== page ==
On March 15, the issue of de-annexation was back on the Planning Commission’s agenda bringing the two Brainerd residents on Dellwood Drive out to attend the night meeting. In terms of city services, Wallin said he has a well and septic system and is fine with that. He was annexed into the city of Brainerd in 1998. After Dellwood Drive was redone, Brainerd paid Baxter to snowplow its portion of the street.
“As far as being de-annexed, you know, obviously I’m not in favor of that because my taxes would go up,” Wallin said.
Wallin outlined what he thought would happen with his property, first going to Unorganized Territory before Baxter would step in with expected changes in what he could do in terms of shooting guns on the property.
In a memo to the commission, Kramvik noted if a property were detached, it would have to be assigned to a neighboring city or township. Brainerd Public Utilities has provided service to the area since 2017 when it entered into an agreement with Crow Wing Power to serve new and existing customers on Dal-Mar, Serene Pines, Wise Road and Dellwood. Kramvik reported BPU was able to add that service territory after the land was annexed into Brainerd. Wallin said being able to connect with BPU cut his electric bill in half.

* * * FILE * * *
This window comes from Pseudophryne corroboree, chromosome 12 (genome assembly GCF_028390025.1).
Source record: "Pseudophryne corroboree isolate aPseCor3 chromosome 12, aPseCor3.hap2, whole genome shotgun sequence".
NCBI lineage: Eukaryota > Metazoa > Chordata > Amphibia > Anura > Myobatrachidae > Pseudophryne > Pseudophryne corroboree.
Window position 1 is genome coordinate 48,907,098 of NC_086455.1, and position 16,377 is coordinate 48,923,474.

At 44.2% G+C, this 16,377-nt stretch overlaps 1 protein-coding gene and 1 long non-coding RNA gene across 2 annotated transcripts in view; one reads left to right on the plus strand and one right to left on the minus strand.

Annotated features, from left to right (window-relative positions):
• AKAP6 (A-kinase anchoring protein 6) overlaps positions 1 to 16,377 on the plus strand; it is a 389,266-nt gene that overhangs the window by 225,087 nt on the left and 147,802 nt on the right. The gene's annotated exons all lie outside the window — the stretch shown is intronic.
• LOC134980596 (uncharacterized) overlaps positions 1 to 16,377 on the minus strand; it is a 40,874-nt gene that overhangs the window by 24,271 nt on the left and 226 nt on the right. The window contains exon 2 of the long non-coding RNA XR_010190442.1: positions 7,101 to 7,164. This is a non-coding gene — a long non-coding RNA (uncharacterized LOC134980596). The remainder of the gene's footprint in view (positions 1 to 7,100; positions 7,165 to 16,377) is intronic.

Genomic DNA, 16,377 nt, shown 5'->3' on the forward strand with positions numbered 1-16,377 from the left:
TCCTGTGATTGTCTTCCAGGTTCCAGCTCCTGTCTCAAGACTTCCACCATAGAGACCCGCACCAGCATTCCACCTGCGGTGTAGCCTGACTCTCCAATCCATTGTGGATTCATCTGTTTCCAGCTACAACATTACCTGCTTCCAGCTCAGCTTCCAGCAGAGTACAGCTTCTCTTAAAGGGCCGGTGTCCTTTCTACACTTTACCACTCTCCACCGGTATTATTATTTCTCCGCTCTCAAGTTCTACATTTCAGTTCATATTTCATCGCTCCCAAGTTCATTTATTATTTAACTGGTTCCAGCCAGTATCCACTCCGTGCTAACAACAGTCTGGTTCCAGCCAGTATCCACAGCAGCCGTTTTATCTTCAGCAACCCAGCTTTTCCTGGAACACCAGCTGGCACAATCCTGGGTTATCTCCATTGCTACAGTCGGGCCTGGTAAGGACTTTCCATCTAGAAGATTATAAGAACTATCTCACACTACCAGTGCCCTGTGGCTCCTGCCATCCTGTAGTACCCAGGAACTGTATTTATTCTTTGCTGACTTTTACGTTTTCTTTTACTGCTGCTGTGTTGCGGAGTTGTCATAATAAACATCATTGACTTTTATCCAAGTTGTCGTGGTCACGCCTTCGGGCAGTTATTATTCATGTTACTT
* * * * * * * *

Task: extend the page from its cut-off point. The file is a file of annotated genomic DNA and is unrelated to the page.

“BPU paid $75,916 for electric system infrastructure from CWP and BPU invested an additional $122,573 to serve existing, as well as any new customers,” Kramvik reported. “Total BPU investment in this project is at least $198,489. BPU is currently serving 37 electric accounts in this area.”
In 2022, Brainerd reported BPU had sales of 357,637 kilowatt-hours from those 37 accounts.
“Staff does not recommend detachment of Dellwood Drive properties as Brainerd Public Utilities supplies power for these properties and has invested in infrastructure,” Kramvik reported. “These properties do not presently add any considerable costs to the city of Brainerd to maintain infrastructure.”